Overlap

Layering Ideas

my mat, Mukwonago library’s book

I sometimes forget how much I like to learn. Does that ever happen to you? You get so wrapped up with the day in — day out tasks of living that you forget to step outside of the norm to expand yourself?

Thanks to some recent gentle nudges, I started reading books again. I’m nearly finished with Money and the Meaning of Life by Jacob Needlman. I’d describe it as a philosophical discussion of man’s relationship between our secular and spiritual wants and needs. Although I’ve not yet reached the final conclusions, Needleman has made it clear he believes humans need to keep a balance between materialism and spirituality. Money should serve to enhance our inner search for meaning.

Interesting and thought provoking, right?

Now, the overlap.

Last weekend I attended a yoga workshop that included discussions of yoga philosophy. At its inception, thousands of years ago, the practice of yoga was intended to help its practitioner transcend earthly bounds, in an effort to reach enlightenment or divinity. Hence, the reason for monasteries and renouncement of worldly possessions. The belief was stuff is a distraction.

About six hundred years ago, a man named Abhinavagupta introduced Tantric yoga philosophy. Like Needleman, he believed that the secular and spiritual, when balanced, help man to reach his fullest potential. He proposed that we should celebrate embodiment as a gift. It was the effort of living in harmony despite stuff that was humanity’s real challenge.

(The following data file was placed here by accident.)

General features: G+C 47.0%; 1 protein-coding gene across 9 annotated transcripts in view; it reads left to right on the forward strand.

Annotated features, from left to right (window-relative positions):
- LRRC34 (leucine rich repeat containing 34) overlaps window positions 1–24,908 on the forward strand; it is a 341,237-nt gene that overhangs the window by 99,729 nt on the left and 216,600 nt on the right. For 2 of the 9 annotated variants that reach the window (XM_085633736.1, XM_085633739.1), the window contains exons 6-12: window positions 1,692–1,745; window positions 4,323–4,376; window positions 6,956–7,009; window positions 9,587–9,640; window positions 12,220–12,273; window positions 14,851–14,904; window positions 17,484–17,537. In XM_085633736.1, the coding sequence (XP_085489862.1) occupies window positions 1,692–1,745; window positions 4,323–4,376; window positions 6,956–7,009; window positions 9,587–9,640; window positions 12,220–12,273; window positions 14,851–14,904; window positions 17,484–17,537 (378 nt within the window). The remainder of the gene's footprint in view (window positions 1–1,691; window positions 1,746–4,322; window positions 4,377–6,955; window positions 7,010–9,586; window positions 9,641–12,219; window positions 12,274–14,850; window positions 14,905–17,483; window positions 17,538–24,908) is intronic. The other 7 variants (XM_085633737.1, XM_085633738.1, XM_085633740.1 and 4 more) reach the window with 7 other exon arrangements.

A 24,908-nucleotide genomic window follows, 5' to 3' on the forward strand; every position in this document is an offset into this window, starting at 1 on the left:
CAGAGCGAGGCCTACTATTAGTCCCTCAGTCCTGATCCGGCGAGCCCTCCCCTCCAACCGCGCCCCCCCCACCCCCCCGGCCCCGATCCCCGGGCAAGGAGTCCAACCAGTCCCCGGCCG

I’d like to clarify that asana — physical poses is only one part of yoga. It is the piece Westerners are most familiar with. Yoga encompasses an eightfold path of practices, including should and should nots comparable to the Ten Commandments.

Remember the Venn diagrams of grade school? Overlapping circles in which two or more subjects list their common principles at the point where the overlap occurs?

I find it fascinating that I found overlapping ideas in yoga philosophy and a book about man’s relationship to money within a period of two weeks.

It leaves me wondering — can the same lessons be taught from seemingly unrelated sources?

What questions are you looking for answers to?

Take a step outside of the day to day.

Like me, you might be surprised at what you find.